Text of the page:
After 29 years of being told to speak up, being labeled the "quiet one," being marked down for class participation and told in work to speak up (um, most people can hear me fine thanks), finally, I have redemption: Hollywood has acknowledged the quiet ones. Fellow "___ is a good worker/student but needs to speak up more"s, THIS is our movie!
Well, okay, the reason they're quiet in A Quiet Place is because there are man-eating monsters on the loose who track people by the slightest sound, but hey, we gotta take what we can get. And so far there's no movie called A Loud Place, so we're ahead of the extroverts on that one!
John Krasinksi and Emily Blunt do a great job portraying a couple who live in this world that looks much like ours but without sound. They have three kids that they need to protect, and their family needs to live in silence to avoid being violently snatched by monsters who have taken down all of the world's population.
There are some twists and turns, but mainly the movie follows a pretty predicable path. The acting is fantastic and the movie holds you on the edge of your seat pretty much throughout. It brought gasps, laughs, and tears; yes, all from me. This was a movie during which I didn't mind reading subtitles (they use sign language throughout) and I didn't even notice there were maybe five lines of dialogue the whole movie. When Bob and I left the theater he said he forgot we were in the front row while watching it, and I did too; it was good enough that I didn't even notice my head craned back for the whole film.
My main problem with it was the ending; I just felt like there should have been more thought put into it, a better payoff, a more clever finale. It was exciting, sure, but it wasn't clever, and I feel like with a movie that is as deliberate as this one, there should have been something more intricate to end with.
The only other thing I'm going to say is, if this becomes real life and monsters are on the loose searching for sounds, I'm going to be just fine and ALIVE with my soft-spoken phone calls and quiet class participation!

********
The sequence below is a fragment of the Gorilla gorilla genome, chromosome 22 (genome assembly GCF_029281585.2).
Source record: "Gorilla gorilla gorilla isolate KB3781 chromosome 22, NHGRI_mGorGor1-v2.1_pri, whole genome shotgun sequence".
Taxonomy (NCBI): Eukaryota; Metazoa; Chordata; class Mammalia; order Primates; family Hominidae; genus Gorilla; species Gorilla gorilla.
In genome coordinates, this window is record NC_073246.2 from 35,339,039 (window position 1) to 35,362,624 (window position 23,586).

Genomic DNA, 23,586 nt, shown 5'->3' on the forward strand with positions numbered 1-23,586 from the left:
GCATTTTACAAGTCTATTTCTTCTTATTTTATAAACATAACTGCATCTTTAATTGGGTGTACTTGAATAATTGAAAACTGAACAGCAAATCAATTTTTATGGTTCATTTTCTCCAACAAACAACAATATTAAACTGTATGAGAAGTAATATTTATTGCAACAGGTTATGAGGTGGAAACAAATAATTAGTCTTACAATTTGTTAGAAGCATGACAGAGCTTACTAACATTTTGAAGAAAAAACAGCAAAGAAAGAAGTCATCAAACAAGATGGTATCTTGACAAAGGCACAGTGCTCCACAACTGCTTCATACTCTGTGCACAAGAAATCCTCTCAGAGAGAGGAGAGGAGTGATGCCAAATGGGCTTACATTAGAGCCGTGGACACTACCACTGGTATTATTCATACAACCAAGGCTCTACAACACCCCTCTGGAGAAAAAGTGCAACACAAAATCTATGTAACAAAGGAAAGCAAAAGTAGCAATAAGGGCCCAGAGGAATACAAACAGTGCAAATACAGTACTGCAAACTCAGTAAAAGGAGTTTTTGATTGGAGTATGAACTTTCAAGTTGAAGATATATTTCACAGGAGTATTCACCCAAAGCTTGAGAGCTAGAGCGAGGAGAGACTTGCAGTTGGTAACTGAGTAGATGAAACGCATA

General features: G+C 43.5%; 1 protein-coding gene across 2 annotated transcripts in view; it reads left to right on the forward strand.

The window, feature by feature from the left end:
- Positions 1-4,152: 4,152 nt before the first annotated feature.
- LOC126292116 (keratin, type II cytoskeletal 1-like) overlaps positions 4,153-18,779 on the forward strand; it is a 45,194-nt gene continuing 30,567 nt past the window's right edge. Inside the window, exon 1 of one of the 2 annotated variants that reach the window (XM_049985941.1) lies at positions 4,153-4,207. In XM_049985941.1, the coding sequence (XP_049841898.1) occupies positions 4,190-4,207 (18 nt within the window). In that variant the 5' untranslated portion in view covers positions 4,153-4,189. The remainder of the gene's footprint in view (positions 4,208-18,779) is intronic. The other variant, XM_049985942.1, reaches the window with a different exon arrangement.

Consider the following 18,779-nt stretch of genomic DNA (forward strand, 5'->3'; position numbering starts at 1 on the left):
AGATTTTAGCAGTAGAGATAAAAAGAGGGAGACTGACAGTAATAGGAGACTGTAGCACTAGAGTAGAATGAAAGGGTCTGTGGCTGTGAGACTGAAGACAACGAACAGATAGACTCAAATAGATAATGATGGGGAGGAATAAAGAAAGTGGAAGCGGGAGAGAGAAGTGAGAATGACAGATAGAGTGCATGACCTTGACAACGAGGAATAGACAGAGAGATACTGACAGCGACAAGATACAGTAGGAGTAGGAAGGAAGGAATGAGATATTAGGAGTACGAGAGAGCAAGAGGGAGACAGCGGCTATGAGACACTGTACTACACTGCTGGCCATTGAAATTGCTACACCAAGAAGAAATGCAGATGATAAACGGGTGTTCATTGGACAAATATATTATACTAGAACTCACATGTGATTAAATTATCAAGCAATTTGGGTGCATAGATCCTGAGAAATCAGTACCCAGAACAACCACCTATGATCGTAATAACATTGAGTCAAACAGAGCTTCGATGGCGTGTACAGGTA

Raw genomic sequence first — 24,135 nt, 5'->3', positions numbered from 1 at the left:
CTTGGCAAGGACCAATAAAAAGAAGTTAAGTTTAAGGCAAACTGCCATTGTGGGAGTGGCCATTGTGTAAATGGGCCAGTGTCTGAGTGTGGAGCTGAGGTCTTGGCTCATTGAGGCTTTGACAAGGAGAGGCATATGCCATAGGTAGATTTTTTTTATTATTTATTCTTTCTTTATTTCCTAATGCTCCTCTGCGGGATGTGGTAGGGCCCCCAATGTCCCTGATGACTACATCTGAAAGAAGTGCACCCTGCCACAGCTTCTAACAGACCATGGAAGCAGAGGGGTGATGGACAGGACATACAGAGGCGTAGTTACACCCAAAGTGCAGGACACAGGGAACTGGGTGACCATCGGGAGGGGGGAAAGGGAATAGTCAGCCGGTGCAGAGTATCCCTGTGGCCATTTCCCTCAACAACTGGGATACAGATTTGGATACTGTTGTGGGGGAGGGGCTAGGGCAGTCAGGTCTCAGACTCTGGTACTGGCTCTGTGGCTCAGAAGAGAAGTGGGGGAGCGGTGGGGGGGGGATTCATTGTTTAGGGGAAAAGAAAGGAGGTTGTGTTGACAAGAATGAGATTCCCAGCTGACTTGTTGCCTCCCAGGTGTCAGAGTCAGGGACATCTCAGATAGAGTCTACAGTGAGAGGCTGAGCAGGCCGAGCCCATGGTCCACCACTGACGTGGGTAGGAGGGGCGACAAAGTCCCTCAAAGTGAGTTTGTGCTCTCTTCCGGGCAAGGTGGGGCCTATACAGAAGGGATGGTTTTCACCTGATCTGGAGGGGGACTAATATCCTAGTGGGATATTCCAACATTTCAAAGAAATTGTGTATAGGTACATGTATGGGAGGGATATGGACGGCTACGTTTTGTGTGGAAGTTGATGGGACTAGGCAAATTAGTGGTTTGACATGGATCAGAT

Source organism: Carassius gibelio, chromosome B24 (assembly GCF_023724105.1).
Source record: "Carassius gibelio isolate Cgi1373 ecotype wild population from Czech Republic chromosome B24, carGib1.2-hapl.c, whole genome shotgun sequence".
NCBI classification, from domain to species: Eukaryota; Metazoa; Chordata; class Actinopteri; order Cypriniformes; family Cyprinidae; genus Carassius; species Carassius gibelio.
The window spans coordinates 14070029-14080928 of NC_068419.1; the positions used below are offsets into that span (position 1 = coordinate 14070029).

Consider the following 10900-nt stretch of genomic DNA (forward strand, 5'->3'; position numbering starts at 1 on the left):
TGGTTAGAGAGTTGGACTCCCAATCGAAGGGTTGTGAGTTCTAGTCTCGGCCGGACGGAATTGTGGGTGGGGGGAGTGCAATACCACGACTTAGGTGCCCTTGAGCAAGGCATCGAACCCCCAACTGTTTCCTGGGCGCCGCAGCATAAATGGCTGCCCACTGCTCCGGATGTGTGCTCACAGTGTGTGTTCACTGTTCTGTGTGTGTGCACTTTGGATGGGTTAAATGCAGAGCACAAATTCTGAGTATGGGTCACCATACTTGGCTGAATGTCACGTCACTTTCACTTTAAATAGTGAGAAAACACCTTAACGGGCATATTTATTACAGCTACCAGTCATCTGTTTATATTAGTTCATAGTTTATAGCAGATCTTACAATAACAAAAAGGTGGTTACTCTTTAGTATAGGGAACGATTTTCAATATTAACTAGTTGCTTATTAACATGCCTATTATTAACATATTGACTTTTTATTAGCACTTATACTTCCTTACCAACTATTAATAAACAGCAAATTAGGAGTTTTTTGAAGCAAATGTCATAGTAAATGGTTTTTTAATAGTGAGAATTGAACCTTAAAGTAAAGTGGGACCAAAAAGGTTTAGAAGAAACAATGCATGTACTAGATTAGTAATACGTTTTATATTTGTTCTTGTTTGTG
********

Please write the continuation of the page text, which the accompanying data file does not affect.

Stars: 3.5 out of 5
A Quiet Place falls in the proud tradition of movie premises that can be fully described in one sentence. In this case it’s “family tries to evade monsters that hunt based on noise.” That’s the entire plot.
Its success is proof that an original concept and competent storytelling can take you far. The film works as well as it does because of the built-in tension the premise provides. It’s really hard to not make a noise, as it turns out, and it’s fun and stressful watching this quandary play out in scenario after scenario.
But while the film delivers on its premise admirably, I couldn’t help but feel slightly underwhelmed by it. I wanted it to be more clever than it was, to have more tricks up its sleeves than it did. It’s a film where the version you’d imagine based off the trailer isn’t that far off from the film you end up seeing. But what it lacks in surprises, it makes up in suspense and a memorable hook.
Bob’s rating: 3/5 stars.
How does it compare to other films about families fending off strange creatures?
Better than: Signs
Worse than: Gremlins